Not all of the garage-punk spirit was gone from the Litter by the time of their second album, when they were moving in a more hard rock and psychedelic direction. It's not on the level of the debut, however, because the material, about half original and half covers, is often unmemorable, and boring at times. "Mindbreaker" moves along in a pretty crunching garage-pop style with guitar that would have fit in with Distortions, and "Morning Sun" is fair California-type psychedelia with those meltdown sustain guitar riffs. Trendy guitar phasing is all over "Kaleidoscope," and things take a down-turn with the blues-rock stomp "Blues One" and a nine-minute cover of "She's Not There." $100 Fine has been reissued in several guises, but the 1999 CD reissue on Arf! Arf! is the most recommended package. It adds a strange ballad outtake with J. Frank Wilson (yes, the "Last Kiss" guy) on lead vocals, and no less than 18 1965-1968 demos of songs written by one Larry Loofbourrow, author of "Morning Sun." Loofbourrow and Litter guitarist Ziggy Caplan appear on all of these selections, which sometimes feature other members of the Litter too. They're pretty routine, simplistic numbers, usually with a strong British Invasion pop/rock influence; "For All the Times I'm Happy (Version 2)" sounds like a raw, garage version of Billy J. Kramer & the Dakotas, as ludicrous as that seems.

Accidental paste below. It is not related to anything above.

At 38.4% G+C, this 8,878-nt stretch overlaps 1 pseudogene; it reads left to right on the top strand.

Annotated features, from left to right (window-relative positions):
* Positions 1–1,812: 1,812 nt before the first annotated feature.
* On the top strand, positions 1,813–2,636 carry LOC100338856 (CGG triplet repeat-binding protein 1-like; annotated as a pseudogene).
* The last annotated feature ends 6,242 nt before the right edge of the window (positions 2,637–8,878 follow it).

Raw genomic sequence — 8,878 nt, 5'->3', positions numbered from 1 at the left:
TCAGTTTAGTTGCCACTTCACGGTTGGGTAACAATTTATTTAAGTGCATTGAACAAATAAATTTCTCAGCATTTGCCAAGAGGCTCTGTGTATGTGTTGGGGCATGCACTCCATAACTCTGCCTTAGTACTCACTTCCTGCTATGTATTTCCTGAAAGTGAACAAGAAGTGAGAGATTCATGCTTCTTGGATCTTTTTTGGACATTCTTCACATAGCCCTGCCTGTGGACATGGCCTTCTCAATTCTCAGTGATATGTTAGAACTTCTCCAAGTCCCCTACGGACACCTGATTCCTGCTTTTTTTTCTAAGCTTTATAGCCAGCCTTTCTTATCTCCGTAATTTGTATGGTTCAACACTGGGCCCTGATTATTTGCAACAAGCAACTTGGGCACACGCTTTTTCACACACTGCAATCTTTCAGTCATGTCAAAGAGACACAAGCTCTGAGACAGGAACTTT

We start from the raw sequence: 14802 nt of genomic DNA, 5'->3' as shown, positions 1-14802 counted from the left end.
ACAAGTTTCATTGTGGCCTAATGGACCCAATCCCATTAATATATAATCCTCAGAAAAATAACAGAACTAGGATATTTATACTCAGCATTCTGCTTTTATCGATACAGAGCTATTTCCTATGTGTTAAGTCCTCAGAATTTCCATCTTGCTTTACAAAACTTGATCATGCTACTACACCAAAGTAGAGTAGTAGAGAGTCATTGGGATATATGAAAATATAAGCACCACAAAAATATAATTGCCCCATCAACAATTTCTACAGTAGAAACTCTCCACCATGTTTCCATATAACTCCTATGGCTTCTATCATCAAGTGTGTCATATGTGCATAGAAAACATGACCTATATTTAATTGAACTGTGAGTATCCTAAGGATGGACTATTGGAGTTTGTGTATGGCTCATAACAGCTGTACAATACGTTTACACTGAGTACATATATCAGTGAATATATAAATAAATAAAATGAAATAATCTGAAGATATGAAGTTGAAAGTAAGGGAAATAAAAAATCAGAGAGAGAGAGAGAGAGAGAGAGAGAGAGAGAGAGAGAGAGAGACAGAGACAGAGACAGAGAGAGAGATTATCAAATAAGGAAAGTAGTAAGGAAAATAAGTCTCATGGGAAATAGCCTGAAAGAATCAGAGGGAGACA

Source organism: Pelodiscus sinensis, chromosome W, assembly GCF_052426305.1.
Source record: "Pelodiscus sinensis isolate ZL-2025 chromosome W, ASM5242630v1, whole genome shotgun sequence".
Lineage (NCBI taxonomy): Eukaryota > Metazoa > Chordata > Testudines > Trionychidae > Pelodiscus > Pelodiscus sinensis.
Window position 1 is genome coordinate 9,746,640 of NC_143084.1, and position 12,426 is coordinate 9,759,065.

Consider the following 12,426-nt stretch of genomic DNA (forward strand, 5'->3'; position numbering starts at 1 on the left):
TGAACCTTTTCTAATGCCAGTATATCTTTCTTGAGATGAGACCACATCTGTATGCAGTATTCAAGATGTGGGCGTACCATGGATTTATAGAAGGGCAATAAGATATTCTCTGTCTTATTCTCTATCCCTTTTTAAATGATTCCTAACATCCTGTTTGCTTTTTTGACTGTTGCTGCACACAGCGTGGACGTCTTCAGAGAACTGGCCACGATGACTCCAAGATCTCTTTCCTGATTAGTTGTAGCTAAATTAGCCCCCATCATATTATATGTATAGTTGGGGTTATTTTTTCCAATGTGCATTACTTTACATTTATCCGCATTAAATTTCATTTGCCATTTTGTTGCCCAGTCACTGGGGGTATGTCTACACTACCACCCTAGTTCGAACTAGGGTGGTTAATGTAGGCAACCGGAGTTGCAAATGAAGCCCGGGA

$100 Fine [Arf Arf] Review
by Richie Unterberger
||The Litter feat: J. Frank Wilson||03:51||Amazon|